Here’s where it gets tricky and I’m sure feathers will be ruffled. And if they are, drop me an email, I have terrific success in helping people who become easily offended. The people who hate life coaching because they’re entitled are, in my opinion, the same people who become outraged at the thought that God exists. I’m all for scientific thought and I respect everyone’s right to any belief they like, and for the most part respect everyone’s beliefs. I have many friends who are atheists and many who are extremely religious and I love them all. It’s a wonderful world of variety and contrast. I’ve heard people say that, “I don’t need life coaching, I’ve got the Lord,” and that’s great. Then you’ll have the people who think that they are the pinnacle of creation. Nobody is above them and the very thought that someone might know better than them, whether it be God or a life coach or someone who is more successful, makes them furious. I’ve got a friend who is an absolutely lovely guy, but if his wife, who is very religious, dares to ask him to go to Church, his face goes red and he will stoutly refuse.
You’ll know people like this, but it might not be obvious. They’re entitled because they think that they have a right to be the best. They are pre-eminent and nobody can tell them anything. It might be the person in the car in front of you who doesn’t go when the light turns green (probably texting) and when you offer a gentle reminder they’ll flip you the bird. The work colleague who thinks they are right due to their position. The friend who reacts badly when they tell you something and you offer, “maybe you’re to blame.” These people are often spoiled and have never been given any home truths about their behavior. They’ll scoff at life coaching, because “who are they to tell me how to live my life?” Well, who are you to tell yourself how to live your life? If you’re doing it well, then congratulations, I applaud you. If you’re fucking it up, maybe someone should be telling you.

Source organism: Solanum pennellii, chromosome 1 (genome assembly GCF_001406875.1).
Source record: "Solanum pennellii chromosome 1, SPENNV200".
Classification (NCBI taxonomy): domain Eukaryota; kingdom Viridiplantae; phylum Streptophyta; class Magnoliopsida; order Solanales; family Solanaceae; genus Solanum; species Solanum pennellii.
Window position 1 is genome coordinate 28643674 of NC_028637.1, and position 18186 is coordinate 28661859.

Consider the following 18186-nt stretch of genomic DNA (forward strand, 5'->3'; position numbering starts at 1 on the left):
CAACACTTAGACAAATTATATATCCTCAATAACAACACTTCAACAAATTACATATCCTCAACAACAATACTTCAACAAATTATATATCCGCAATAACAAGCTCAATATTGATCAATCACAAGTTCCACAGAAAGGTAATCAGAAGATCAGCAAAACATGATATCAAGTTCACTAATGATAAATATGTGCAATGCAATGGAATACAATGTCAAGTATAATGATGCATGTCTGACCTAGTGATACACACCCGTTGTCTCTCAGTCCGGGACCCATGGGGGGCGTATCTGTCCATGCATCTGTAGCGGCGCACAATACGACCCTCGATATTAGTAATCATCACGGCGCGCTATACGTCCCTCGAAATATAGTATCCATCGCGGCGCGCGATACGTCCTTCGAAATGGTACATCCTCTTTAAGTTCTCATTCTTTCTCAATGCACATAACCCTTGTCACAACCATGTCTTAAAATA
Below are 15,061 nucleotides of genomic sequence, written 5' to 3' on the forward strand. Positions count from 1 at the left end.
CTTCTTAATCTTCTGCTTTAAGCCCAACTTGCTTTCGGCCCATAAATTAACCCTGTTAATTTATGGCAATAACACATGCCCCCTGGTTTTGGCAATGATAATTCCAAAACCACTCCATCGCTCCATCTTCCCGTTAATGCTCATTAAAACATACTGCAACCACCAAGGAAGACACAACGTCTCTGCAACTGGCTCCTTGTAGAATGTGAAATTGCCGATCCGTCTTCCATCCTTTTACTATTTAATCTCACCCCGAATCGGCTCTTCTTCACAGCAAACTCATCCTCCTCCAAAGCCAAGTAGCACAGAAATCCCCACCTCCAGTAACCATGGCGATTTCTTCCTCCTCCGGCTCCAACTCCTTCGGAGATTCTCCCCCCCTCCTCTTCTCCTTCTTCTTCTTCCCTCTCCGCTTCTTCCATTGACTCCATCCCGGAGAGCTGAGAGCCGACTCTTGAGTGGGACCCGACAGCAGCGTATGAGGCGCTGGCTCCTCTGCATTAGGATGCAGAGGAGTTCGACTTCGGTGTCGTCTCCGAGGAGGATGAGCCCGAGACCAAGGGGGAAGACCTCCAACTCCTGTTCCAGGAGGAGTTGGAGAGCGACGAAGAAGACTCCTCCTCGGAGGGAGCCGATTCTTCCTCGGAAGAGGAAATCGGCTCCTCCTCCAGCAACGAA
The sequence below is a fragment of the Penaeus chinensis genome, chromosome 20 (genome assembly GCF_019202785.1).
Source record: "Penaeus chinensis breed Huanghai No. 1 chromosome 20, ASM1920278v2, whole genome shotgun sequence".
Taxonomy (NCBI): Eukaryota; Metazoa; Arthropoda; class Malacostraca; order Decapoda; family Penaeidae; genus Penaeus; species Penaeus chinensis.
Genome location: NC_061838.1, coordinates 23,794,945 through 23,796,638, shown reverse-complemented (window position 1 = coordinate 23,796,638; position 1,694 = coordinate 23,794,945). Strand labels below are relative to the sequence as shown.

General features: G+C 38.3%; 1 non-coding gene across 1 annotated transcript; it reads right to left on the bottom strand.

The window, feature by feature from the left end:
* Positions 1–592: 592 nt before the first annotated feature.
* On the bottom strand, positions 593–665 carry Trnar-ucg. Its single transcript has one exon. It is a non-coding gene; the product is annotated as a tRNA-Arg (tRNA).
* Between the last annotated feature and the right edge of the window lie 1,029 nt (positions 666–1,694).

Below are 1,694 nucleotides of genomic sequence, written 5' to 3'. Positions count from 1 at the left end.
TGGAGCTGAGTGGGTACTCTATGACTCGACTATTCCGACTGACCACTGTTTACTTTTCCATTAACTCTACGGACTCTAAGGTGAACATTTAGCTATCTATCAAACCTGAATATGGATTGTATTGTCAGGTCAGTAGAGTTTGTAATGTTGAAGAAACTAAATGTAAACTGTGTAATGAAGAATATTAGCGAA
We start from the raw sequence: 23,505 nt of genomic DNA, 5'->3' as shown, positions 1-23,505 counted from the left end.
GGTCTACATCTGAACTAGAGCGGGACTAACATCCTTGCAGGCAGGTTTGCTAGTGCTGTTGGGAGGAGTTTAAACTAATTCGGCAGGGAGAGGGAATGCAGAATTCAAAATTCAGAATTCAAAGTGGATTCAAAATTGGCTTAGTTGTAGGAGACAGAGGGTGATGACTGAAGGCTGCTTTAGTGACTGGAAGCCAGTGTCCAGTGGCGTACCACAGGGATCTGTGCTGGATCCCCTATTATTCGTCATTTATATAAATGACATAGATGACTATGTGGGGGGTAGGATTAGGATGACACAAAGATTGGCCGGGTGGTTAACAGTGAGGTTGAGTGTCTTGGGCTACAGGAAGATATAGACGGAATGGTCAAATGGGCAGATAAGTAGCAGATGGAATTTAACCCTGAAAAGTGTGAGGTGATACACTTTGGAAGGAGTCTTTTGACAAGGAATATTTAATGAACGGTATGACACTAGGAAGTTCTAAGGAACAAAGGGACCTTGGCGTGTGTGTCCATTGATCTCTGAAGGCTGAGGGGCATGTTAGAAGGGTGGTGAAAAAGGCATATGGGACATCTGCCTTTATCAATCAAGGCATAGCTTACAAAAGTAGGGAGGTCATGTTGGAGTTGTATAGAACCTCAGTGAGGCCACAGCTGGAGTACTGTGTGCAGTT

The third type of person who will instantly rail against life coaching is the person who is hiding. They’re hiding from themselves. They do not want you or anyone else to hold up a mirror before them. Here are some of the things I have told clients, singly or in groups:
- I think you should get a better haircut
- Tuck your shirt in. Now, and also when you speak with clients
- You should control your emotional responses.
- Nobody is making you mad, you’re to blame for your own feelings
- Where you are in life is down to the choices you have made
- The reason people aren’t taking you seriously is because you act like a child
I could say right here and now that nobody wants to hear that sort of feedback, but you know who did? All those people. If one person is going to be honest with you, it’s going to be your life coach. If you can’t accept what you’re really like, you will struggle to improve. Absolute clarity of position is vital to drive yourself forward, lying to yourself is the height of insanity, as is hiding from your own faults.
People who hide will never pay someone to tell them what’s wrong with them. And they really should. That one small step can make such a difference. Sticking your head above the parapets and putting yourself out there, risking being shot down will separate the dreamers from the doers.
In my experience, life coaches are kind people who want, more than anything, to help others. From the rank beginner to the giants like Tony Robbins there is a pervasive need to serve others and help people succeed. Luckily, most of us can weather the storm of cynicism and disapproval.
If you know of other reasons, or would like to argue the point, please do so in the comments, I’d love to hear your points of view.
If you don’t hate life coaches and need some advice let’s jump on a call and talk about it, and I can offer you some help.